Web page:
- Posted on Aug 22nd 2011 4:45PM by Dan Reilly
David Livingston, Getty
The duo first met in Los Angeles in 1950, when both were still teenagers, and bonded over their passion for music. They started writing songs almost immediately, with Leiber mainly handling lyrics and Stoller penning the music, and they found success soon after. Among their early hits were 1952's 'Kansas City,' which went to No. 1 in 1959 with Wilbert Harrison's rendition, and 'Hound Dog,' originally recorded by Big Mama Thornton. Her version, also produced by Lieber and Stoller, went to No. 1 on the R&B charts, and the song became a smash hit for Elvis Presley in 1956.
Even with all that attention, Leiber was never truly fond of Presley's version, which changed several lyrics. "To this day I have no idea what that rabbit business is about," he said in 2009. "The song is not about a dog; it's about a man, a freeloading gigolo." The pair would collaborate on several more hits for the King, including 'Jailhouse Rock' and 'King Creole.'
After starting their own label, Spark Records, and seeing it acquired by Atlantic, the pair continued to rack up the hits. During that period, they wrote many hits for multiple acts, including the Coasters ('Searchin',' 'Yakety Yak') the Drifters, ('On Broadway') and the Clovers ('Love Potion #9). Phil Spector even worked for them for a time, lending guitar to 'On Broadway.' They continued working into the '60s and '70s, with one of their later hits being 'Stuck in the Middle With You,' as recorded by Stealers Wheel.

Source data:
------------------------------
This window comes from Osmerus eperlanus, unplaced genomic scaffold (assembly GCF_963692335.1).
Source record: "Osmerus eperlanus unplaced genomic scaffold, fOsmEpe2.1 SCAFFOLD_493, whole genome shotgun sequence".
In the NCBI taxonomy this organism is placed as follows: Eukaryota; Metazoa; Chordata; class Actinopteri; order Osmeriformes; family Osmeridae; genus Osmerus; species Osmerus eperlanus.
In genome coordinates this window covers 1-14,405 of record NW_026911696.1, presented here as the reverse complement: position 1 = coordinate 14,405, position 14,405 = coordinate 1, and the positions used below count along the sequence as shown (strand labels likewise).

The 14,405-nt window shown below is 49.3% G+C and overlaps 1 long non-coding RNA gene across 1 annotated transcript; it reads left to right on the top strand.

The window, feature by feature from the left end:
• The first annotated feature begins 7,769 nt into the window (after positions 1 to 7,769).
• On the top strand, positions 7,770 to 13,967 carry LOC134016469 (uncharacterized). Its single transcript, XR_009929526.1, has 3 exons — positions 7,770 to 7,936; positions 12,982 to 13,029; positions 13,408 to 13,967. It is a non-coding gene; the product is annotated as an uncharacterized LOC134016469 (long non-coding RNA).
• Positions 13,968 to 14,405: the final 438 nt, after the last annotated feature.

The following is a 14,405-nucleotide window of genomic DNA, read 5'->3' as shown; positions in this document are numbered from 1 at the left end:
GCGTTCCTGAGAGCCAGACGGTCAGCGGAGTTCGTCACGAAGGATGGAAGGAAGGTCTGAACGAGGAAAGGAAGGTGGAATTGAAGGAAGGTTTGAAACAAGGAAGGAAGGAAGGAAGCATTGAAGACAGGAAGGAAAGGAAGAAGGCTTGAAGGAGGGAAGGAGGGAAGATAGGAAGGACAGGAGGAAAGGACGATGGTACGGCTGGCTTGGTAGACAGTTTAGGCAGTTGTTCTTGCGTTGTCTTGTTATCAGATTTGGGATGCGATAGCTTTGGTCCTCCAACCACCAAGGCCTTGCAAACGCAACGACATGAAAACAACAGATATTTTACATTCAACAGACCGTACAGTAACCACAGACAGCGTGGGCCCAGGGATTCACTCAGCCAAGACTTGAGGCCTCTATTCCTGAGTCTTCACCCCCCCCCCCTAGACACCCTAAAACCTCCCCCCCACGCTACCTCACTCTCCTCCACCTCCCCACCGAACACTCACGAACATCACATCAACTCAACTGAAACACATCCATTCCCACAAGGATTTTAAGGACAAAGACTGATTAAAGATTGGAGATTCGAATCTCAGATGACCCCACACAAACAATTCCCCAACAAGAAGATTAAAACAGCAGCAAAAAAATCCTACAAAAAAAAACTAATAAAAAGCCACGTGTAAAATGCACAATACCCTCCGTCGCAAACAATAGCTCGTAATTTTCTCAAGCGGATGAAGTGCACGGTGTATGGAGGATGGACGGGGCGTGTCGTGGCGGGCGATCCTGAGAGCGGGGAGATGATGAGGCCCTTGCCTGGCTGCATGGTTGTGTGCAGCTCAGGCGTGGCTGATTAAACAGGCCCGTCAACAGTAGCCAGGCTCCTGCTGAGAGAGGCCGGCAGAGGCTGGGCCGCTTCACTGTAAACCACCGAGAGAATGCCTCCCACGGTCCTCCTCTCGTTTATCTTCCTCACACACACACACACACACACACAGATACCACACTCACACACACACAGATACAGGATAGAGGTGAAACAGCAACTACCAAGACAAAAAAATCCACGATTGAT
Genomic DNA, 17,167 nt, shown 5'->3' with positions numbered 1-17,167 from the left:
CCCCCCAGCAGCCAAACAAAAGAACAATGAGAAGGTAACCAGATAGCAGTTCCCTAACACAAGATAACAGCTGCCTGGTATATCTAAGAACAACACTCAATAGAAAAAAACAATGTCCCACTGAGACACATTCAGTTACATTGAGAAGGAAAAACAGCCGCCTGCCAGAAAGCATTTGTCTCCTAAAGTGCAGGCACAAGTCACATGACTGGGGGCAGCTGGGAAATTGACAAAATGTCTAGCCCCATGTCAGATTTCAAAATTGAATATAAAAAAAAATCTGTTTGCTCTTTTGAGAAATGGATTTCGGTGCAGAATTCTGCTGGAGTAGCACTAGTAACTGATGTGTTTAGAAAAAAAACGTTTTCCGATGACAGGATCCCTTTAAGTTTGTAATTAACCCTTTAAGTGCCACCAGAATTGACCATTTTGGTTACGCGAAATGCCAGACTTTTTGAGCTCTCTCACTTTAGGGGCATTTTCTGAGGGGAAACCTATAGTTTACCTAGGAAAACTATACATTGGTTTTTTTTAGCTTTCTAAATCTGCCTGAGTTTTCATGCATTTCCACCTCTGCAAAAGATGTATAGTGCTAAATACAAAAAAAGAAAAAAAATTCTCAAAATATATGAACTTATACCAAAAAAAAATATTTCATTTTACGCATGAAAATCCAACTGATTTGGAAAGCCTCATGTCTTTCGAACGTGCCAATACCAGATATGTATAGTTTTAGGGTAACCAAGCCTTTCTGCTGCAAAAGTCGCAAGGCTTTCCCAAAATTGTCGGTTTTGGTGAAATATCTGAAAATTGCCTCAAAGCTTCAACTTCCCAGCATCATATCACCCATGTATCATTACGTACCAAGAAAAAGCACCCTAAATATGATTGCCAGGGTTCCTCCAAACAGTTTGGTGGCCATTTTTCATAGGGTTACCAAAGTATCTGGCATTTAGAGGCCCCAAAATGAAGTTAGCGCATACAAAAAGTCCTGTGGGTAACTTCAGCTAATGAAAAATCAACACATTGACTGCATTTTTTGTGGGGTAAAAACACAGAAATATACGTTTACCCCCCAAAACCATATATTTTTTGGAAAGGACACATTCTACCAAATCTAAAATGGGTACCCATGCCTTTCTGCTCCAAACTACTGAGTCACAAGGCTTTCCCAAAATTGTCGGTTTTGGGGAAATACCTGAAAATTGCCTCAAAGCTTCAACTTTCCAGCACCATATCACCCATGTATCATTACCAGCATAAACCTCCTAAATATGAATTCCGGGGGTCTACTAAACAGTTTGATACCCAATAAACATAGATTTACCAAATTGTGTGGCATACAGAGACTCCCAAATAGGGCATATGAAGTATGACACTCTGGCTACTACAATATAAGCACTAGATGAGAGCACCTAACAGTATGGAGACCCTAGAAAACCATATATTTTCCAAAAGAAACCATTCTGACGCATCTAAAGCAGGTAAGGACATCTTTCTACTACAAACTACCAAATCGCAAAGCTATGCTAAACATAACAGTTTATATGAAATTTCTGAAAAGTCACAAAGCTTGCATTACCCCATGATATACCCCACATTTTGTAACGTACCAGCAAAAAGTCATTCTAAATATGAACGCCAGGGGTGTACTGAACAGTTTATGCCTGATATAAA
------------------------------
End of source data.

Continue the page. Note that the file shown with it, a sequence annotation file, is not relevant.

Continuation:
Naturally, the pair's amazing body of work has been consistently honored by the music industry. They won Grammys for 'Is That All There Is?,' a 1969 hit for Peggy Lee, and the cast album of 'Smokey Joe's Café,' a musical based on their songs. They were inducted into the Songwriters Hall of Fame in 1985 and the Rock and Roll Hall of Fame two years later.